No industry on earth has an existential problem like smoking. They make billions of dollars (like, it’s getting close to $1 trillion) but kill millions of people.
The industry of course doesn’t want to kill the goose that lays the golden eggs—their customers—so they are always trying to find new ways to feed old habits.
Don’t get me wrong, harm reduction is a very real issue in the global smoking industry. In fact, it’s kind of The Holy Grail for this $800 billion annual sector.
And this is an insanely profitable sector. After paying out billions of dollars annually in taxes, the Top 6 in the industry still made US$55 billion in 2018.
For venture capitalists, being able to tap into this revenue stream—even in a small way—means hundreds of millions of dollars.
Look what happened to Podatech (PODA-CSE, now trading as IDLE.X-CSE) who sold a heat-not-burn product to Altria (MO-NYSE) for $100 million. ONE HUNDRED MILLION DOLLARS for a well-engineered plastic product that allows smoking to continue but with only a very small fraction of carcinogens. (I covered PODA in early 2021.)
So when I saw Michael Saxon join TAAT Global Alternatives (TAAT-CSE) as CEO, I knew it was time to revisit this story. He had been just an advisory board member for the last year, but jumped into the CEO role in May—right after TAAT bought its first tobacco distributor, ADCO, out of Ohio.
This immediately gave Saxon a much larger platform to turn TAAT into a large and much more profitable brand. It did US$87 million in revenue last year, and TAAT announced 2022 revenue guidance of $92 million.
As a former senior executive at both Philip Morris (PMI-NYSE) and Altria (MO-NYSE) Saxon knows the politics and business of smoking in Europe and North America. He’s connected, he’s competent and he sees A Big Place for TAAT in the fast-growing harm reduction market. TAAT has no tobacco, no nicotine and 97% fewer chemicals.
“I think the TAAT product is part of the broader conversation in this space,” he told me over the phone this week. “When the product showed some early and promising signs that it was heading in a direction—that it could be part of the harm reduction conversation—that really piqued my interest.”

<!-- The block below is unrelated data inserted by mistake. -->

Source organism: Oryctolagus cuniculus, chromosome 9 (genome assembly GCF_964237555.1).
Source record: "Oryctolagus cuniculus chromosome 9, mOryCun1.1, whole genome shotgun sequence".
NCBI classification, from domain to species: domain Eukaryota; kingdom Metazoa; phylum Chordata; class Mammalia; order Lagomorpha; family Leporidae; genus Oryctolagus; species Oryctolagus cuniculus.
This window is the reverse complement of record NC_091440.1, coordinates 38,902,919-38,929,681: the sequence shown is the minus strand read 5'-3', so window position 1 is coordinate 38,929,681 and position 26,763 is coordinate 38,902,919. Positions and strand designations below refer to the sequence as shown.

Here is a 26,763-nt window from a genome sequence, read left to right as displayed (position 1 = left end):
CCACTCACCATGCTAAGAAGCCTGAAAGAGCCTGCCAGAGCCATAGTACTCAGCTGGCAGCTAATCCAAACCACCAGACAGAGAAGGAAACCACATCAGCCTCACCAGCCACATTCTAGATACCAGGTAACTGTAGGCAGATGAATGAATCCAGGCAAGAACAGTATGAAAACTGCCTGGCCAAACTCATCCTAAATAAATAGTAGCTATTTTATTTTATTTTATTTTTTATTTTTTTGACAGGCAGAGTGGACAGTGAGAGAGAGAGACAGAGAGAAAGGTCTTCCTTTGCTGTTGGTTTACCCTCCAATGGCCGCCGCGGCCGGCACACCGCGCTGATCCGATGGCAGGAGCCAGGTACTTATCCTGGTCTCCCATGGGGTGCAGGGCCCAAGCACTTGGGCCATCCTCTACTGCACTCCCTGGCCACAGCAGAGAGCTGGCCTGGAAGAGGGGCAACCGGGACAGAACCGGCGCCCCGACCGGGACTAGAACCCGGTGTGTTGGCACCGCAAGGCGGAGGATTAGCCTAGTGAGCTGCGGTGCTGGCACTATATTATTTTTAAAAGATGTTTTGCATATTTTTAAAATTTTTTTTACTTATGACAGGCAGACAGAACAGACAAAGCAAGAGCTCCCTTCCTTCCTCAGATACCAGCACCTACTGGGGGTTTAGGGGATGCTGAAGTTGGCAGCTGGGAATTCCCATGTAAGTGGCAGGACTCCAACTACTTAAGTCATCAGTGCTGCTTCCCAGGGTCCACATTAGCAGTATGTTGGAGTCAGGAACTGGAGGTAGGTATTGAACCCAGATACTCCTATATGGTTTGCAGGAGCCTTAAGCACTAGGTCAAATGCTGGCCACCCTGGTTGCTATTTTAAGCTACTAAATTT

He says TAAT has a different strategy than the other junior entrepreneurs trying to break into this $800 billion market.
“Everybody so far in this harm-reduction conversation has tried to solve the problem with a ‘new-to-the-world-product’ as I like to call it.” (Think heat-not-burn or vaping…)
“But what our founder Joe Deighan did that was interesting was…other than those alternatives, he said there might be people who like the traditional form of cigarette.
“I think our TAAT product looks and feels like the traditional product that smokers are already using every day. I think we’re asking for less of a hurdle in terms of the jump they need to make to make the switch to TAAT.
“This third version of our product has been refined to resemble the traditional smoking experience…all the hard work in product development has been done.”
Saxon is convinced that TAAT now has the right harm reduction product for this multi-billion dollar market—and the sales strategy to start making it pay almost immediately. In fact, urgency was the one theme that dominated our talk. There is no existential angst here. He is hitting the ground running, and fast.
“The key for a product like this is to make sure you’re available in the majority of the store—so that when they need to make that repurchase it’s easily available.
“You want to make it easy for them to find, and easy for them to purchase. That’s what we will be focused on over the next three months and that’s where we could make an immediate change here in my first weeks in the role.”
When you own a distributor, you get to quickly set your point of sales support, decide on pricing and be able to do whatever it takes to move product.
TAAT paid just over $6 million for ADCO. Big volume will bring EBITDA. TAAT is meant to be even MORE profitable than traditional cigarettes. With no excise tax—because this is not a tobacco product—it can sell for a big discount to any other top-selling brand, and still generate huge cash flows.
Before ADCO, TAAT was selling its tobacco-free, nicotine-free “sticks” in 2500 stores and increasing sales at 10% per quarter—so they were doing OK. And re-orders are often more than 50% of revenue—another great sign.
But to really ramp up product volumes and revenue, TAAT wants to be in tens of thousands of stores. And to make that happen, TAAT needs to give the big distributors Big Data.
That’s what Saxon can direct ADCO to be doing. They can now test marketing, product placement, product packaging and pricing across their own stores and the hundreds of other locations that they sell smoking products into.
TAAT can use ADCO to figure out what sales formats and strategies work best to get the volume and revenue up—and then pass that data on to much larger distributors.
Those big distributors need that kind of sales data to KNOW that TAAT product sells strongly. The big chains like Walmart, 7-11 and Circle-K don’t want to take chances on large product rollouts—they want to know it’s going to generate cash flow.
And now TAAT has the product, the CEO and the channel to make it happen—immediately. Saxon has no existential angst; he’s on a harm reduction mission and believes he can hit some big revenue milestones in a hurry.